3 John 1 - Sermon Bible Commentary

Bible Comments
  • 3 John 1:2 open_in_new

    3 John 1:2

    Spiritual Prosperity.

    I. Of what, in the language of the world, is commonly designated prosperity, perhaps the two main elements are wealth and power. There is a wealth, a power, of the soul. (1) There is, in no exclusively metaphorical sense, a riches of the soul. Money, property, worldly goods, are not more real possessions than thought, knowledge, wisdom. Nor are the outward comforts and luxuries, the gratifications of sense and appetite, that may be procured by the former, more literally a man's own, what belongs to him, what makes him richer, than are warm affections, a fertile imagination, a memory stored with information, and, above all, a heart full of God's grace. (2) Power. We may be inwardly as well as outwardly powerful. In the little world within the breast there are stations of rank, dominion, authority, to which we may aspire, or from which we may fall. There is an inward slavery, baser than any bodily servitude; there is an inward rule and governance of a man's spirit, an object of loftier ambition far than the possession of any earthly crown or sceptre.

    II. Note the reasons for which this soul-prosperity should be regarded in our desires as the standard or measure of outward prosperity. (1) Destitute of inward grace, it is neither for a man's own good nor for that of his fellow-men that he should be possessed of outward wealth or power; (2) and if a man's soul be right with God, the possession of these outward advantages is both safe for himself and profitable for others.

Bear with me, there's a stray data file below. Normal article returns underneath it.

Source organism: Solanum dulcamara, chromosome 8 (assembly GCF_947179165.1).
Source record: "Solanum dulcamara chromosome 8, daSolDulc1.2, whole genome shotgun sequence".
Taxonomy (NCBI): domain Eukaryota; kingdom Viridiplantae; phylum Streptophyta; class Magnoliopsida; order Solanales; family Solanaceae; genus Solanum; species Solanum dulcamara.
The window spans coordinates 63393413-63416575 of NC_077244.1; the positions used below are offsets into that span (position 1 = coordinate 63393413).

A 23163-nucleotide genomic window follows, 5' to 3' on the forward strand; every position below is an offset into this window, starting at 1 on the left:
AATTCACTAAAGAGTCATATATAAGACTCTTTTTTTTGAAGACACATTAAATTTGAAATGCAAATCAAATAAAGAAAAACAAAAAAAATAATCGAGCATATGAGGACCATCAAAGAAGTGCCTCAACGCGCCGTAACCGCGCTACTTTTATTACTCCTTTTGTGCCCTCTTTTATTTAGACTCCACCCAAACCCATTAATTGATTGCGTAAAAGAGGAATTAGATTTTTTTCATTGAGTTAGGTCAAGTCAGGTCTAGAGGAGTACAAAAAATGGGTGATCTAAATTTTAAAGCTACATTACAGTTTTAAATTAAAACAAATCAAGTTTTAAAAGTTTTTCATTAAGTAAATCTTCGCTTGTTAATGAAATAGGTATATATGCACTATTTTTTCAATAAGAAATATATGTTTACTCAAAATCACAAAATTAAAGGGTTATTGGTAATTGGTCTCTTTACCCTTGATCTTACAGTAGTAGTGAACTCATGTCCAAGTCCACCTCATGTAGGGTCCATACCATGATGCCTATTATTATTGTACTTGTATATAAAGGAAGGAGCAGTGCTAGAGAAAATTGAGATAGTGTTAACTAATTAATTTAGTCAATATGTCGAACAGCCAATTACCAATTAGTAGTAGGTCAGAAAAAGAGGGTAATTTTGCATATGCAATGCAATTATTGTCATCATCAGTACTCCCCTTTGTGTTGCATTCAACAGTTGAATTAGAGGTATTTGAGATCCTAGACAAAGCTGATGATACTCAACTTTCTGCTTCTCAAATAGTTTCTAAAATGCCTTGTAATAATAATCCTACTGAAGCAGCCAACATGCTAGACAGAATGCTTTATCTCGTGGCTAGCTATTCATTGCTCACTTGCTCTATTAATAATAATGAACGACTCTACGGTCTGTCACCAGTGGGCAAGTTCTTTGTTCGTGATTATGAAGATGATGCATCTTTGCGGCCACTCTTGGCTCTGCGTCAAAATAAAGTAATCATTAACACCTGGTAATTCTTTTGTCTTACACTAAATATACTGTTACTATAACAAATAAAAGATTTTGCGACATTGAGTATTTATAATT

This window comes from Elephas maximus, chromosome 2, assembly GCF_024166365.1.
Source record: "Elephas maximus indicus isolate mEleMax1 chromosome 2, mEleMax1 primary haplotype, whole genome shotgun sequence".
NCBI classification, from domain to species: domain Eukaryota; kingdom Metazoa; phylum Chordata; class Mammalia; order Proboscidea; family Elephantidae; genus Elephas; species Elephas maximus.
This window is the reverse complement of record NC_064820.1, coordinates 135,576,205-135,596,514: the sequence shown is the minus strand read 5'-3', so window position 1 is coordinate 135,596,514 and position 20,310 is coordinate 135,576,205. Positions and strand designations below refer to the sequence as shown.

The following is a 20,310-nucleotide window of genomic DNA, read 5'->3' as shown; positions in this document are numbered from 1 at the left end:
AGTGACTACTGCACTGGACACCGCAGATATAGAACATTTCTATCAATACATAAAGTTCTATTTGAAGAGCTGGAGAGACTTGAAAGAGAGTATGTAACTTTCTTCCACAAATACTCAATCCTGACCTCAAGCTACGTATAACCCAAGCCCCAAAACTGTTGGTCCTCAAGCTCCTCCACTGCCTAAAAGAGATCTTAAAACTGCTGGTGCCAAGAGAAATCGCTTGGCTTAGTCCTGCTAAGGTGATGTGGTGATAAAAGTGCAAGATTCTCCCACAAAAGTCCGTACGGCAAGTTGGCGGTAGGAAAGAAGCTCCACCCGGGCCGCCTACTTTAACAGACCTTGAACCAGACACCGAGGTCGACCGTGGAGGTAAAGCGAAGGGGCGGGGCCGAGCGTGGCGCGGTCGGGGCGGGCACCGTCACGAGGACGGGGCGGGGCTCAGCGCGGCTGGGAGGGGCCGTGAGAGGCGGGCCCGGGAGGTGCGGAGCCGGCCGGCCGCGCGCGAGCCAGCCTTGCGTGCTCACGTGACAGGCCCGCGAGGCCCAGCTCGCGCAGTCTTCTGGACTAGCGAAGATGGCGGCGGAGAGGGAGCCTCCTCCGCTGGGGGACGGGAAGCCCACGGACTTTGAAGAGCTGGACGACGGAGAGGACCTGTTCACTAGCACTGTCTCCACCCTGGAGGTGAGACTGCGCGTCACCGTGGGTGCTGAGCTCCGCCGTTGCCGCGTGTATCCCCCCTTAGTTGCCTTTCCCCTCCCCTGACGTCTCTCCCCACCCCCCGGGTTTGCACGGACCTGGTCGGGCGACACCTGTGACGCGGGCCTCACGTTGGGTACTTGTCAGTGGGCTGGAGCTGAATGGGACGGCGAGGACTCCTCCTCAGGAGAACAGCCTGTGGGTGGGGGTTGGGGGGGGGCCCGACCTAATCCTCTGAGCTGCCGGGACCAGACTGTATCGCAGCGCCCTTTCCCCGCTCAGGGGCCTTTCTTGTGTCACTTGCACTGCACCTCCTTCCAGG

J. Caird, Sermons,p. 218.

    References: 2. Preacher's Monthly,vol. ii., p. 463. 4. Spurgeon, Sermons,vol. xix., No. 1148.

  • 3 John 1:6 open_in_new

    3 John 1:6

    This short letter opens for us a window into the past, and shows us a little incident in the inner life of an unnamed Church. Some travelling evangelists, apparently from Ephesus, the residence of the Apostle, had gone forth armed with what he modestly calls "somewhat which I have written," and had found their way to a city where they had been hospitably welcomed by a certain Gaius or Caius. But in that little community there was an ill-conditioned dog-in-the-manger, who, in his touchy self-importance, thought that he was somehow aggrieved by the Apostle's recommendation, and sought to revenge his insulted pre-eminence upon the innocent evangelists, refusing to receive them because he would not receive the Apostle, and even going so far as to threaten excommunication to their sympathisers. So the evangelists went back to Ephesus and told their story, and the Apostle appears to send them once again to the same place, and gives them this letter, partly in order to express his satisfaction with the work of Gaius and partly in order to prepare the way for their future reception. The words of my text are the gist of the Epistle in so far as it concerns the evangelists and their host. They seem to me to suggest three general thoughts: (1) the motive and aim of the missionary worker; (2) the standard for the missionary helper; (3) the honour common to them both.